Djibouti has embarked on an ambitious programme that may see Mombasa knocked off its perch as the eastern seaboard's main port, with multimillion-dollar investments lined up to expand the small Red Sea nation's container and oil terminal capacities.
Sources say the Kenya Ports Authority is watching the improvements at the Doraleh port, which will include the construction of a two-kilometre jetty and a $400 million container terminal with interest. Work on the latter began last week. With just four container terminals and 10 cranes, the port currently has a capacity to move 400,000 container units per year and 10 million tonnes of general cargo.
The first phase of Doraleh's expansion, which is situated just 10 kilometres from Djibouti's capital, started earlier in the year. It involves the construction of a $130 million oil terminal with a capacity of nearly 400,000 cubic metres. Plans are also underway to turn the port into a duty-free zone.
The developments are the results of a strategic plan was launched in 2000, when the Djibouti government invited Dubai's DP World – one of the world's leading port companies – to partner in the expansion project. DP World has undertaken to complete the upgrading by 2008.
Injection of capital and expertise by the Dubai firm is expected to make Doraleh port a significant player in the import/export business for the eastern Africa seaboard, whose hinterland is home to more than 400 million people.
The Djibouti government hopes that the port will eventually become the key economic engine for the 800,000 inhabitants of the resources-poor desert country.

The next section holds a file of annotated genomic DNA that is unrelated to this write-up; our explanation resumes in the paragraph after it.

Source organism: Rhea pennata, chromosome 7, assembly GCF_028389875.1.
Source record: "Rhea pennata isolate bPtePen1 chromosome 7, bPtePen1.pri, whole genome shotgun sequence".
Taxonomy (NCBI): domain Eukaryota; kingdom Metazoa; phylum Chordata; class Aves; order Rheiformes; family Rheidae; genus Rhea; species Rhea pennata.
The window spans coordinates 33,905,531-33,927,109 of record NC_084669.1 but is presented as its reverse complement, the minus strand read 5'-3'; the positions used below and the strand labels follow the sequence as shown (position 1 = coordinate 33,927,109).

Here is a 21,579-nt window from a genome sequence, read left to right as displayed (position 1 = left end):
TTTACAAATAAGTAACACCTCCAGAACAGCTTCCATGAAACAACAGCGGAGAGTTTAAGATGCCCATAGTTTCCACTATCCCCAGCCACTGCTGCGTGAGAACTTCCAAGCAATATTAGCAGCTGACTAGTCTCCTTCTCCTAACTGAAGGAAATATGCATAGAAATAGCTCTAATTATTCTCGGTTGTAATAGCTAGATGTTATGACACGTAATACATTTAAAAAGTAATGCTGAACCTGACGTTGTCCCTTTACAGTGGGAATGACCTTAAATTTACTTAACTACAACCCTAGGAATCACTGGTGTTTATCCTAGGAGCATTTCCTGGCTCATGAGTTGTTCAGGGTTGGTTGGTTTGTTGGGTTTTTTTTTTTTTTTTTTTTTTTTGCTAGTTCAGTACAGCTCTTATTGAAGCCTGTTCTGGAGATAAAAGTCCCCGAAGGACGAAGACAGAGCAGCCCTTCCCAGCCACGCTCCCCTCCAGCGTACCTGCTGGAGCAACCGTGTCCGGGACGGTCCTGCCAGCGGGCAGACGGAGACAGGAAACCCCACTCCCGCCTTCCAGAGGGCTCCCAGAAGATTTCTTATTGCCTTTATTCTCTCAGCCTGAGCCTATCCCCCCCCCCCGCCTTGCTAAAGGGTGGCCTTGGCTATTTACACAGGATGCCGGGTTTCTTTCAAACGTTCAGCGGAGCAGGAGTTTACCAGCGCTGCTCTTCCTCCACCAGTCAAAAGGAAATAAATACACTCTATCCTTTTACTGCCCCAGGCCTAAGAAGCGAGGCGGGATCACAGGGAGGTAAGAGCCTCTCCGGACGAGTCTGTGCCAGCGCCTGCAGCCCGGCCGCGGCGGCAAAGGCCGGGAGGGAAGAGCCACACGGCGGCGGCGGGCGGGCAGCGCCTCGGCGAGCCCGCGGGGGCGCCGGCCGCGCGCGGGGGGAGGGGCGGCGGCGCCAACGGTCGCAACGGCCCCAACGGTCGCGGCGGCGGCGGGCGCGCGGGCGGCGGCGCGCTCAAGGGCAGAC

The emergence of Doraleh port as a major player in the Horn of Africa is expected to offer stiff competition to Mombasa, traditionally the dominant cargo hub in the region.
Mombasa serves more than half a dozen countries including Kenya, Uganda, Rwanda, Burundi, Democratic Republic of Congo (DRC), Southern Sudan, Ethiopia, Somalia and northern Tanzania. Today, the Kenyan port handles more than 15 million tonnes of cargo each year.
Facilities at the premier Kenyan port include a deep-water port with 21 berths, two bulk oil jetties and dry bulk wharves that can handle all size ships. It also offers specialised facilities such as cold storage, warehousing, and container terminals.
In the fight for market share, the Kenya Ports Authority (KPA) is likely to point out that the port of Doraleh does not have an adequately developed hinterland infrastructure, including rail-lines and roads, to transport goods into and from the interior. The political situation in the Horn of Africa, where Ethiopia and Eritrea have remained in a state of war, will in the short-term make full exploitation of the new facilities difficult to achieve, which will also favour Mombasa.
Besides, says the KPA, a large part of the 500-kilometre road linking the port to Nairobi has re-built. Kenya and Uganda recently and jointly concessioned their railway systems to a South African consortium in an attempt at making the service more efficient in moving cargo to-and-from the port.
Recently, the port of Mombasa has also invested heavily in modern equipment including cranes and tugs, as well as reducing bureaucracy and pilferage to remain competitive. The port has also embarked on a marketing blitz to change its image as a corruption-prone backwater. More recently KPA signed a memorandum of understanding on behalf of the port with Malaysia's Port Klang Authority (PKA) meant to enhance trade between the two ports.